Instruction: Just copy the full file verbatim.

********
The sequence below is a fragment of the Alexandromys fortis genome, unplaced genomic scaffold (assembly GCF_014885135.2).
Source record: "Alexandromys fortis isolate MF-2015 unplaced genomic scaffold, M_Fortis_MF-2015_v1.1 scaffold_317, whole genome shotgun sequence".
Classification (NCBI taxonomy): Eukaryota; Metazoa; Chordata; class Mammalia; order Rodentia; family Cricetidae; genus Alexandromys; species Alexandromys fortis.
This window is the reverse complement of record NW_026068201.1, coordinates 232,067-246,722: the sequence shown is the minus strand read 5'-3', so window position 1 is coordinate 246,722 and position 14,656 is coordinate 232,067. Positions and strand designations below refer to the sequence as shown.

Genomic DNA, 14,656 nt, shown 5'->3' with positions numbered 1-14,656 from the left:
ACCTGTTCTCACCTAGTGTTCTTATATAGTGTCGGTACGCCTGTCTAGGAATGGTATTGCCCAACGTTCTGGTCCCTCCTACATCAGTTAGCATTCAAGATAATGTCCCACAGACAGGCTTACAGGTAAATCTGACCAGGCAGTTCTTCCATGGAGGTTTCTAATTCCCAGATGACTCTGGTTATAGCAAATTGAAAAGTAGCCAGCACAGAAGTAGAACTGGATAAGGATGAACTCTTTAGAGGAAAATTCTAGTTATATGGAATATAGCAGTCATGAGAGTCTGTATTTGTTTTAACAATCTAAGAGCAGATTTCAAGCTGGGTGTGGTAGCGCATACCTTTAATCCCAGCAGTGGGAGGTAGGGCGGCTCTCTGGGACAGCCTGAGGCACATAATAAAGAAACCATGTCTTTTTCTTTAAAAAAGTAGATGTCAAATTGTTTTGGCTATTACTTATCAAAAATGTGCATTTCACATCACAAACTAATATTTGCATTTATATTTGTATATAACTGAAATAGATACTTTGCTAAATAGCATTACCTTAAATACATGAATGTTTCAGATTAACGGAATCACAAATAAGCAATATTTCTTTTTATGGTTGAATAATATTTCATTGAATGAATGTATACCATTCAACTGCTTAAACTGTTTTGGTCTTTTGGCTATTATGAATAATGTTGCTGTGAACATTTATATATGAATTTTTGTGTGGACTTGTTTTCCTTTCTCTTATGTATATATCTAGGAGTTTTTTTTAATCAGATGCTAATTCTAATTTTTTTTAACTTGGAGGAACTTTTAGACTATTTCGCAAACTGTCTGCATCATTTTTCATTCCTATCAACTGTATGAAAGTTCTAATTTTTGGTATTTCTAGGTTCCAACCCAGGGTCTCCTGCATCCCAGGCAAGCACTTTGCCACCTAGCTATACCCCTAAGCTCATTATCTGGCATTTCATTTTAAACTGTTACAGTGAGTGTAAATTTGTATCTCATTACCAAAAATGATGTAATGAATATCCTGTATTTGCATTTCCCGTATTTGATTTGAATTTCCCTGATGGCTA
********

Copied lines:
The sequence below is a fragment of the Alexandromys fortis genome, unplaced genomic scaffold (assembly GCF_014885135.2).
Source record: "Alexandromys fortis isolate MF-2015 unplaced genomic scaffold, M_Fortis_MF-2015_v1.1 scaffold_317, whole genome shotgun sequence".
Classification (NCBI taxonomy): Eukaryota; Metazoa; Chordata; class Mammalia; order Rodentia; family Cricetidae; genus Alexandromys; species Alexandromys fortis.
This window is the reverse complement of record NW_026068201.1, coordinates 232,067-246,722: the sequence shown is the minus strand read 5'-3', so window position 1 is coordinate 246,722 and position 14,656 is coordinate 232,067. Positions and strand designations below refer to the sequence as shown.

Genomic DNA, 14,656 nt, shown 5'->3' with positions numbered 1-14,656 from the left:
ACCTGTTCTCACCTAGTGTTCTTATATAGTGTCGGTACGCCTGTCTAGGAATGGTATTGCCCAACGTTCTGGTCCCTCCTACATCAGTTAGCATTCAAGATAATGTCCCACAGACAGGCTTACAGGTAAATCTGACCAGGCAGTTCTTCCATGGAGGTTTCTAATTCCCAGATGACTCTGGTTATAGCAAATTGAAAAGTAGCCAGCACAGAAGTAGAACTGGATAAGGATGAACTCTTTAGAGGAAAATTCTAGTTATATGGAATATAGCAGTCATGAGAGTCTGTATTTGTTTTAACAATCTAAGAGCAGATTTCAAGCTGGGTGTGGTAGCGCATACCTTTAATCCCAGCAGTGGGAGGTAGGGCGGCTCTCTGGGACAGCCTGAGGCACATAATAAAGAAACCATGTCTTTTTCTTTAAAAAAGTAGATGTCAAATTGTTTTGGCTATTACTTATCAAAAATGTGCATTTCACATCACAAACTAATATTTGCATTTATATTTGTATATAACTGAAATAGATACTTTGCTAAATAGCATTACCTTAAATACATGAATGTTTCAGATTAACGGAATCACAAATAAGCAATATTTCTTTTTATGGTTGAATAATATTTCATTGAATGAATGTATACCATTCAACTGCTTAAACTGTTTTGGTCTTTTGGCTATTATGAATAATGTTGCTGTGAACATTTATATATGAATTTTTGTGTGGACTTGTTTTCCTTTCTCTTATGTATATATCTAGGAGTTTTTTTTAATCAGATGCTAATTCTAATTTTTTTTAACTTGGAGGAACTTTTAGACTATTTCGCAAACTGTCTGCATCATTTTTCATTCCTATCAACTGTATGAAAGTTCTAATTTTTGGTATTTCTAGGTTCCAACCCAGGGTCTCCTGCATCCCAGGCAAGCACTTTGCCACCTAGCTATACCCCTAAGCTCATTATCTGGCATTTCATTTTAAACTGTTACAGTGAGTGTAAATTTGTATCTCATTACCAAAAATGATGTAATGAATATCCTGTATTTGCATTTCCCGTATTTGATTTGAATTTCCCTGATGGCTA